Gay fans traveling to the 2018 World Cup will be advised to refrain from public displays of affection, such as holding hands, while in Russia next summer.
Transgender fans and people of certain races will also be urged to exercise caution while visiting Russia, a country that is far less welcoming to LGBT and minority communities than others in western Europe and the Americas.
FARE – Football Against Racism in Europe – an organization that has partnered with FIFA to combat discrimination in and around soccer, will publish a comprehensive guide for traveling fans that will educate them on homophobia and racism in Russia.
Homosexuality is no longer a crime in Russia, but it is not accepted by large portions of the country’s population. A 2013 bill introduced a law that prohibits open discussion of homosexuality. It forbids schools from educating students about homosexuality. The law classified discussion of “non-traditional” relationships as propaganda.
Piara Powar, FARE’s executive director, speaking Tuesday ahead of the release of the organization’s guide, explained its purpose: “The guide will advise gay people to be cautious in any place which is not seen to be welcoming to the LGBT community. The same message is there for black and ethnic minority fans – do go to the World Cup, but be cautious.”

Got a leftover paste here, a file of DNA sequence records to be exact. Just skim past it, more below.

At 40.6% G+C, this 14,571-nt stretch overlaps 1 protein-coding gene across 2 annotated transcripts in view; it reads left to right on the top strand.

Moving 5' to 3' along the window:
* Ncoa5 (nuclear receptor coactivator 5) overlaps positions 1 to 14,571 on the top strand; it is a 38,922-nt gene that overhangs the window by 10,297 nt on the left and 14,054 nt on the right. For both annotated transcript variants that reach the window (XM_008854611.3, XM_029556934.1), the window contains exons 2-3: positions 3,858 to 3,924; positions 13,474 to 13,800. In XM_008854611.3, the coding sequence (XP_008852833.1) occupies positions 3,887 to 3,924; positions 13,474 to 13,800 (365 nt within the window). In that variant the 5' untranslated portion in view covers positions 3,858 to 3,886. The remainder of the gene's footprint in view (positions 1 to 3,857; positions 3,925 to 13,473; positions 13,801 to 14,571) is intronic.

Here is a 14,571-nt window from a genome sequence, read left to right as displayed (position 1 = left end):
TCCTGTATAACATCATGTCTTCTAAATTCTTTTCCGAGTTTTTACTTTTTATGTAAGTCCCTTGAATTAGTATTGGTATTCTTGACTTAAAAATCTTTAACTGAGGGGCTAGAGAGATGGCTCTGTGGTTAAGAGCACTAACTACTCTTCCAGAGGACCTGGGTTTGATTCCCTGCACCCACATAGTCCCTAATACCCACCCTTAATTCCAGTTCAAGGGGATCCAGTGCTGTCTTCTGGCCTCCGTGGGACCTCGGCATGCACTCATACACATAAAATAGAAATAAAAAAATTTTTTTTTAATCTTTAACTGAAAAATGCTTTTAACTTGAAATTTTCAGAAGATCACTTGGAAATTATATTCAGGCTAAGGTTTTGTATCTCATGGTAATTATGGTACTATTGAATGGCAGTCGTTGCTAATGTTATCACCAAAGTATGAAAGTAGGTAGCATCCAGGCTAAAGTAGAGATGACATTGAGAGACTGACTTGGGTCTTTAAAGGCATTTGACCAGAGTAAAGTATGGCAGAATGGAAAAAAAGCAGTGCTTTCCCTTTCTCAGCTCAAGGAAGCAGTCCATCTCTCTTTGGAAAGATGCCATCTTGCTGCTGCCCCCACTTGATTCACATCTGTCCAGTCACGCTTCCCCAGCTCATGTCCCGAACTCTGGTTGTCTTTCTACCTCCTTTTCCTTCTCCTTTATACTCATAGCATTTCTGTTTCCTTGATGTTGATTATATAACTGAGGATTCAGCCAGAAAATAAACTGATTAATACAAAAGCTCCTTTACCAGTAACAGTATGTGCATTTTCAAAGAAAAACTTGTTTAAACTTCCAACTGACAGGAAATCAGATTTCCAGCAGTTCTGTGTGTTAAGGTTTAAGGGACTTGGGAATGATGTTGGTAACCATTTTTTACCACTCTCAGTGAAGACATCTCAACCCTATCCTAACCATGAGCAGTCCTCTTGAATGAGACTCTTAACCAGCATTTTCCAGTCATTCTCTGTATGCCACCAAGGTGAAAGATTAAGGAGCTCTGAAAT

“If you have gay fans walking down the street holding hands, will they face danger in doing so?” he continued. “That depends on which city they are in and the time of day.”
“Issues relating to the LGBT community are not part of the public discourse,” he said. “Gay people have a place in Russia which is quite hidden and underground.”
Since the “gay propaganda” law was introduced, hate crimes against LGBT people in Russia have doubled.
FARE also urged FIFA to specify homophobia as a punishable offense in its disciplinary code. That disciplinary code makes specific mention of racism and abuse aimed at religion, but there is no mention of sexuality. Powar called that potential addition to the code “critical.”
FARE also hopes FIFA will give fans explicit permission to wave rainbow flags in stadiums during World Cup matches. There is no current rule preventing such flags, provided FIFA does not see them as political displays.
FIFA has already named an official anti-racism “inspector,” former Russian midfielder Alexei Smertin, for the World Cup. But it hasn’t yet taken sufficient action to ensure homophobia won’t be a problem next summer. FARE is working to force FIFA to do so.
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Henry Bushnell covers soccer – the U.S. national teams, the Premier League, and much, much more – for FC Yahoo and Yahoo Sports. Have a tip? Question? Comment? Email him at firstname.lastname@example.org or follow him on Twitter @HenryBushnell.